Monadnock Moments No. 4: The West Keene Mineral Spring
When we think of mineral springs, Saratoga Springs in New York and similar famous spas come to mind. These springs enjoyed considerable popularity and became well known tourist attractions during the 19th century because of the supposed medicinal qualities of their water.
Keene also had a mineral spring, however, which gained considerable fame approximately 140 years ago. Joseph Brown advertised in the Keene Sentinel in May of 1859 that a mineral spring “possessing powerful medicinal properties” had recently been discovered on his land in West Keene. Brown claimed that the water from the spring had cured the ills of poison dogwood, poison ivy, sore eyes, chilblains, tuberculosis, skin diseases, indigestion, and other ailments.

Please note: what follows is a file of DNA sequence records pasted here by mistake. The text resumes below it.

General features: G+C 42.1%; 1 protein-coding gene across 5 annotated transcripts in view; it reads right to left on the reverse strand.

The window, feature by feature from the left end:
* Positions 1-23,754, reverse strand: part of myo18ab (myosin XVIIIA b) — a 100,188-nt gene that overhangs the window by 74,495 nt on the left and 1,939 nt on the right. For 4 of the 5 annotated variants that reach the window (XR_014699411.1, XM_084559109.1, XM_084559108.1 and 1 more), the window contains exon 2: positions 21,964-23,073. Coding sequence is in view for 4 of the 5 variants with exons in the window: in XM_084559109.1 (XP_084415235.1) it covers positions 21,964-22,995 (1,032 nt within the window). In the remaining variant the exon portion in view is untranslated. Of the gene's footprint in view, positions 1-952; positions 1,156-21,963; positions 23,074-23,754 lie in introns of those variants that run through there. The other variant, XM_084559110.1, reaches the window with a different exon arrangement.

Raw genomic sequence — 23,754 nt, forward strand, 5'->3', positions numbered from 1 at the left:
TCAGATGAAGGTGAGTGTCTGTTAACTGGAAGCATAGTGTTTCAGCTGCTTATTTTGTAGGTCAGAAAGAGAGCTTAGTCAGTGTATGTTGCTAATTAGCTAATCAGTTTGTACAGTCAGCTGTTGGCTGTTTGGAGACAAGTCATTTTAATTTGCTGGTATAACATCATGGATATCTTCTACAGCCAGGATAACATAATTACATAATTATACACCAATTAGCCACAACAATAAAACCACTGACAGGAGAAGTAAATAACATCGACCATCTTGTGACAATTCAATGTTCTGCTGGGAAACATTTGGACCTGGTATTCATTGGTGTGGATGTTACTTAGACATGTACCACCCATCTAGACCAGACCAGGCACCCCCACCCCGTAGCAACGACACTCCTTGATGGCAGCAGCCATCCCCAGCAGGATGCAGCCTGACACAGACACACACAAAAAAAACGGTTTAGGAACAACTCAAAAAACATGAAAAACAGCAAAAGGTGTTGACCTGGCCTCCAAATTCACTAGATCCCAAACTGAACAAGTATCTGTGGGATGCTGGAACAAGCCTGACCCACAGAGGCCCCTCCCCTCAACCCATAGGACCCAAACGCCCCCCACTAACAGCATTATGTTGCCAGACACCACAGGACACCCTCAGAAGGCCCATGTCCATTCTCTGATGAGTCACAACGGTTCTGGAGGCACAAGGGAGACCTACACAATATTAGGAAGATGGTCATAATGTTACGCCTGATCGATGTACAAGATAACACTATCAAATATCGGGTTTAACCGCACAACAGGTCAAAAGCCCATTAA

At about this time, testimonials from people who had used the water began to appear in the newspapers. Mrs. Charles Parker attributed her recovery from tuberculosis and sick headaches to her use of the water. The Reverend T. H. Duncan of Roxbury stated that after using eight gallons of the water, 42 years of chronic indigestion as well as pain from a diseased liver were almost completely removed.
Mr. Brown apparently did a good business for a while as he built a spring house for the benefit of his customers and bottled the West Keene mineral spring water and shipped it to other towns by rail and stage.
Shortly after the Civil War, however, mineral springs began to decline in popularity. It was not long before Mr. Brown’s spring had closed. The spring house was moved to a nearby farm for use as an ice house and today there is no trace of the once popular West Keene Mineral Spring.